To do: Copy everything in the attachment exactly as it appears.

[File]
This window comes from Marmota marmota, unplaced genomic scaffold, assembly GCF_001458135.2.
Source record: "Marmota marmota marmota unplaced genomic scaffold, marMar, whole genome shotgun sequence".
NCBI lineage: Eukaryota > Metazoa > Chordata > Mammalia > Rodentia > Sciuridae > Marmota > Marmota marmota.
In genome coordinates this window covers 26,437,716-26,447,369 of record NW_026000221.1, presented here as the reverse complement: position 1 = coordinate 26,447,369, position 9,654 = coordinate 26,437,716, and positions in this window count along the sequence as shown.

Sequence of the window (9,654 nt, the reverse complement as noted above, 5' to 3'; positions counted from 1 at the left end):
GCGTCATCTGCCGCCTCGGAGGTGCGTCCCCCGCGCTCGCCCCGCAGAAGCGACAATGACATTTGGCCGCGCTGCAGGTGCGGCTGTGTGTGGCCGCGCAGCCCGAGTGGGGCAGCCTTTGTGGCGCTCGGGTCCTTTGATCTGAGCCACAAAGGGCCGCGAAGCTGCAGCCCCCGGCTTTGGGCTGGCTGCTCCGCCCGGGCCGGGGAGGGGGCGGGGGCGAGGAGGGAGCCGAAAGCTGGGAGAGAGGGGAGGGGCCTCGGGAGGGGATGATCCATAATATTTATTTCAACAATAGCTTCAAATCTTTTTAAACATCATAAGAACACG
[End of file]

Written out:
This window comes from Marmota marmota, unplaced genomic scaffold, assembly GCF_001458135.2.
Source record: "Marmota marmota marmota unplaced genomic scaffold, marMar, whole genome shotgun sequence".
NCBI lineage: Eukaryota > Metazoa > Chordata > Mammalia > Rodentia > Sciuridae > Marmota > Marmota marmota.
In genome coordinates this window covers 26,437,716-26,447,369 of record NW_026000221.1, presented here as the reverse complement: position 1 = coordinate 26,447,369, position 9,654 = coordinate 26,437,716, and positions in this window count along the sequence as shown.

Sequence of the window (9,654 nt, the reverse complement as noted above, 5' to 3'; positions counted from 1 at the left end):
GCGTCATCTGCCGCCTCGGAGGTGCGTCCCCCGCGCTCGCCCCGCAGAAGCGACAATGACATTTGGCCGCGCTGCAGGTGCGGCTGTGTGTGGCCGCGCAGCCCGAGTGGGGCAGCCTTTGTGGCGCTCGGGTCCTTTGATCTGAGCCACAAAGGGCCGCGAAGCTGCAGCCCCCGGCTTTGGGCTGGCTGCTCCGCCCGGGCCGGGGAGGGGGCGGGGGCGAGGAGGGAGCCGAAAGCTGGGAGAGAGGGGAGGGGCCTCGGGAGGGGATGATCCATAATATTTATTTCAACAATAGCTTCAAATCTTTTTAAACATCATAAGAACACG